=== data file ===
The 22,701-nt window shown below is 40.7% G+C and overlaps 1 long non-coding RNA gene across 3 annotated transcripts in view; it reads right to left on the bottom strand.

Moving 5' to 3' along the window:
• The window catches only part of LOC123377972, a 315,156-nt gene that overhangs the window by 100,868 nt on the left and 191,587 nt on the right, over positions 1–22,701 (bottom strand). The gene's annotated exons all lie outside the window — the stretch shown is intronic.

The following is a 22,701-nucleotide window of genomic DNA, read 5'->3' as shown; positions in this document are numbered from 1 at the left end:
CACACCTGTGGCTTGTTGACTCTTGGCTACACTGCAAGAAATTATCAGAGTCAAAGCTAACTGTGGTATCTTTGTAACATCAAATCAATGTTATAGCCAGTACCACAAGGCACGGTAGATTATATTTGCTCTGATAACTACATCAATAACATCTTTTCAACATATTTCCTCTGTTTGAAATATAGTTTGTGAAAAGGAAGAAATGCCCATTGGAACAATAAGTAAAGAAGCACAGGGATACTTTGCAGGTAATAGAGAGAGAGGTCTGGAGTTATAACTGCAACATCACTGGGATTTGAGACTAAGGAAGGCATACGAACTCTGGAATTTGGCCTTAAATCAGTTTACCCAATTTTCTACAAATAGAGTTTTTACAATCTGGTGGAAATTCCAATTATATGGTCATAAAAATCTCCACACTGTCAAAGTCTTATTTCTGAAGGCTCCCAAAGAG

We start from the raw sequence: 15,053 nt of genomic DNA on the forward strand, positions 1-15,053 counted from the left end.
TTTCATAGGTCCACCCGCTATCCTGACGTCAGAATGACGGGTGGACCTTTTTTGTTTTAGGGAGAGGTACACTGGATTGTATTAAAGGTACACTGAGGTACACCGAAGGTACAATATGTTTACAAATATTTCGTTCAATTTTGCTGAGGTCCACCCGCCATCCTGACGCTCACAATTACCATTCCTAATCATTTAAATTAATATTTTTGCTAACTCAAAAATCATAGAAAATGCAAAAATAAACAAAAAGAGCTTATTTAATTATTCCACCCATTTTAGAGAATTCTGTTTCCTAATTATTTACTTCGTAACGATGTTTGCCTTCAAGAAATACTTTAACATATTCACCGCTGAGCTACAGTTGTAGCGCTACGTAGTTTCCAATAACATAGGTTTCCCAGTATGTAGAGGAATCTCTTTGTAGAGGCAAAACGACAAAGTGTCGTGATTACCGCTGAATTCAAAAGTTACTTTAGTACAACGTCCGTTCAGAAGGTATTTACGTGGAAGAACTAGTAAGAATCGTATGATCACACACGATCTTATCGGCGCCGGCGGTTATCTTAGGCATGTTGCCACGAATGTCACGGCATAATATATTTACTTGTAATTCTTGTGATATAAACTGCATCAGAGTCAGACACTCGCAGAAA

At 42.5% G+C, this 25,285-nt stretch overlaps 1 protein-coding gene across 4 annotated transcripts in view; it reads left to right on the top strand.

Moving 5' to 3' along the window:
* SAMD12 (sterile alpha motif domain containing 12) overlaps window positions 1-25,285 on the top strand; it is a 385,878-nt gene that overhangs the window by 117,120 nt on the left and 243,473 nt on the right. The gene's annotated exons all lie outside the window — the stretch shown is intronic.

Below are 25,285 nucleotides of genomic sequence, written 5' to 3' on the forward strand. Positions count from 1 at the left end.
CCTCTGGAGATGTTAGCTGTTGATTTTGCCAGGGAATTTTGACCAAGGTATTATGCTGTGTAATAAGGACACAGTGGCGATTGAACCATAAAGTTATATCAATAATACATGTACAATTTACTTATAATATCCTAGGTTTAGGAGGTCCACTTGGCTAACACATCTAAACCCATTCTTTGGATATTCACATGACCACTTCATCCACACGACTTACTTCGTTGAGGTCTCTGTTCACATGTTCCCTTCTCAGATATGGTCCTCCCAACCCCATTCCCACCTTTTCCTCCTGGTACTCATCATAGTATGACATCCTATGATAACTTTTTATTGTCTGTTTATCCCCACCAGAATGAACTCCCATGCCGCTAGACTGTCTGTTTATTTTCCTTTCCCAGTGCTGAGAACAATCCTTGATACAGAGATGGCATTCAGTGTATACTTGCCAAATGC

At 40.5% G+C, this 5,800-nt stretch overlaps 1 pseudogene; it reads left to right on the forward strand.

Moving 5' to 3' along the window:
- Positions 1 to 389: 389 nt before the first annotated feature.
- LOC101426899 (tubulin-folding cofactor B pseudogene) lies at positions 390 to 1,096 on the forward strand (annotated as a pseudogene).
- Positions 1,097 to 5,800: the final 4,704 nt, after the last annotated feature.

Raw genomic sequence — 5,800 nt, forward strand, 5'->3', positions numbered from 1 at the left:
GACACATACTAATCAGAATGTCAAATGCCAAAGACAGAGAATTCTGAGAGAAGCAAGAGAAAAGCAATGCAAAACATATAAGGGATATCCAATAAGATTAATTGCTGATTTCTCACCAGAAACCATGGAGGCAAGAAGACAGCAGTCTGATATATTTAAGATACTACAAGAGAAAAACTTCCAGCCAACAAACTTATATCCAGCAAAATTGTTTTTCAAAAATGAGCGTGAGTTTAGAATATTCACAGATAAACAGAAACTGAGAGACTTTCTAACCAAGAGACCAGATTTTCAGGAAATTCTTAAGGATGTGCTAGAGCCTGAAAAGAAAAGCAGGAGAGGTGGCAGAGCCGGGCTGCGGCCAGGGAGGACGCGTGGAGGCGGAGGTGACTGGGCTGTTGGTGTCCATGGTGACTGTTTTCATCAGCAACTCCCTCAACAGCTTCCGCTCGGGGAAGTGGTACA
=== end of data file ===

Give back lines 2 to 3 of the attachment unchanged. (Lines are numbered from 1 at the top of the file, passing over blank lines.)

Moving 5' to 3' along the window:
• The window catches only part of LOC123377972, a 315,156-nt gene that overhangs the window by 100,868 nt on the left and 191,587 nt on the right, over positions 1–22,701 (bottom strand). The gene's annotated exons all lie outside the window — the stretch shown is intronic.